Is Your Partner a Narcissist? Checklist
- When something goes wrong, does your partner blame everyone but himself or herself?
- Does your partner refuse to be accountable for his or her bad behavior? (For example, “You made me so mad that I couldn’t help . . .”)
- Does your partner believe he or she is always right?
- Is your partner unable to tune in to your feelings or your children’s feelings?
- Does your partner seem more concerned about how your behavior or your children’s behavior reflects on him or her than on understanding and accepting who you and the kids are as people?
- Does your partner seem to be out of touch with his or her own feelings or seem to deny them?
- Does your partner carry grudges against you and others?
- Is it all about your partner and his/her money, time, parenting time, property, and wishes/demands?
- Does your partner seem unwilling to listen to you and to hear your concerns?
- Is your partner constantly telling you what to do?
- Does your partner make you feel “not good enough”? Have your partner’s constant put-downs caused you to internalize this message?
- Does your partner never ask about you, your day, or your feelings, even in passing?
- Does your partner need to go on and on about how great he or she is and how pathetic you are?
- Does your partner lie?
- Does your partner manipulate?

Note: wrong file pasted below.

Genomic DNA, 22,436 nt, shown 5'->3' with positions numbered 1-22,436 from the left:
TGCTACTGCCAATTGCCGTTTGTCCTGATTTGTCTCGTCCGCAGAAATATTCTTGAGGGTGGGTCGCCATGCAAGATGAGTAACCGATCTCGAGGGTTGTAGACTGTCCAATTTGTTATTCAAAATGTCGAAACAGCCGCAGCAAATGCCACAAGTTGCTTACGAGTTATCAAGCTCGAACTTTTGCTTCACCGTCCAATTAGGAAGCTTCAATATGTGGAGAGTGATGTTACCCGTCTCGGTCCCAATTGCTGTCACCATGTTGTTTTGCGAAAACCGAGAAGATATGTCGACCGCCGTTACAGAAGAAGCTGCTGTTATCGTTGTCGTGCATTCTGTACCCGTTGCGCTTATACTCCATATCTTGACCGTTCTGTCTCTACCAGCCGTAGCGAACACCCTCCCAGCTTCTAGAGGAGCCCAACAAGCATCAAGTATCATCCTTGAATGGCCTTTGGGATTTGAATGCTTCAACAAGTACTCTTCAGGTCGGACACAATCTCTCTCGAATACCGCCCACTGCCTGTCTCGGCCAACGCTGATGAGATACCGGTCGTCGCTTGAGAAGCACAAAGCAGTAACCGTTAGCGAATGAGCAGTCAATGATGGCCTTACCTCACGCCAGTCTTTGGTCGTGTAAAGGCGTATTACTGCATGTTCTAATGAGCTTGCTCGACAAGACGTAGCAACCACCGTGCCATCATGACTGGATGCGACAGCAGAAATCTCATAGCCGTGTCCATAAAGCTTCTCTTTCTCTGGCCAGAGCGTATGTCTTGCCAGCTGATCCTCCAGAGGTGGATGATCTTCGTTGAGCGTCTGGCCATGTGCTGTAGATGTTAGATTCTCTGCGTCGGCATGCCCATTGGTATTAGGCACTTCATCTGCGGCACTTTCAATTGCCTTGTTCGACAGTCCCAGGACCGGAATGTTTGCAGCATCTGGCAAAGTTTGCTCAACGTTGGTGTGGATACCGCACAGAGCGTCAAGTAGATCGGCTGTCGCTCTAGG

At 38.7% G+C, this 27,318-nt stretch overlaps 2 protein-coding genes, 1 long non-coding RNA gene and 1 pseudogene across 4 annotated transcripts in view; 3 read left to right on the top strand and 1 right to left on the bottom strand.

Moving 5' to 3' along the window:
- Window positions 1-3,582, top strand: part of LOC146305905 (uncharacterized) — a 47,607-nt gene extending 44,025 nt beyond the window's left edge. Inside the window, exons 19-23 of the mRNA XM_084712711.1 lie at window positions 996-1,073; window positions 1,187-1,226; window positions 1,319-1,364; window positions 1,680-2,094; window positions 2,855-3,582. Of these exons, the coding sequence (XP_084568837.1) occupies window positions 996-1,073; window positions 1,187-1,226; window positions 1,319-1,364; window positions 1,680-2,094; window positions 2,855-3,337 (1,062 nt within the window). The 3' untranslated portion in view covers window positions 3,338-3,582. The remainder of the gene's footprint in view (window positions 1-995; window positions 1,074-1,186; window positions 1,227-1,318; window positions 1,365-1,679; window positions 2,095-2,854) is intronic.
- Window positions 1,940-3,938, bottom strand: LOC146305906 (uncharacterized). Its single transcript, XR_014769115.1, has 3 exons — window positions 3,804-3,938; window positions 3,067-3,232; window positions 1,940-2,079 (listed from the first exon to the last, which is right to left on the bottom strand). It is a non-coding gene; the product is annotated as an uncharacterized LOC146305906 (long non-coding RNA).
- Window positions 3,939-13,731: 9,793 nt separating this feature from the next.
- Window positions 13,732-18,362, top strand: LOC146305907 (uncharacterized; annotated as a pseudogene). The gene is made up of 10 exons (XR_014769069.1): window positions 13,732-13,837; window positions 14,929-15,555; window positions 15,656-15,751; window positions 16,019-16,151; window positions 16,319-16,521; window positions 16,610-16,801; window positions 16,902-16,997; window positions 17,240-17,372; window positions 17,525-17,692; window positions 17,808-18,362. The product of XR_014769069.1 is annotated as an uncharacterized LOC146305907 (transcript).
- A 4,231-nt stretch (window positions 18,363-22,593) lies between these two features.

- Does your partner tell different people different stories about the same event, spinning the story so that he or she looks good?
- When your partner talks about his or her kids, is it about what the kids do rather than who they are?
- Are the children uncomfortable with your partner, love your partner, but at the same time are reluctant to spend time with him or her?
- Have you come to realize that the kids protect themselves by not sharing their feelings with your partner?
- Does your partner mistrust everyone?
- Are the kids always trying to gain your partner’s love and approval?
- Has your partner spent minimal time with the children?
- Does your partner typically skip the children’s events if he or she does not have an interest in that particular activity or does not value it?
- Does your partner push the children to be involved in activities that your partner likes or values and discourage or forbid them from pursuing activities that your partner does not value?
- Have others in your life said that something is different or strange about your partner?
- Does your partner take advantage of other people?
- Is your partner all about power and control, pursuing power at all costs?
- Is your partner all about image and how things look to others?
- Does your partner seem to have no value system, no fixed idea of right and wrong for his or her behavior?
- After the divorce, does your partner still want to exploit you? Or has your partner never calmed down?
- When you try to discuss your life issues with your partner, does your partner change the subject so that you end up talking about your partner’s issues?
- When you describe your feelings, does your partner try to top your feelings with his or her own stories?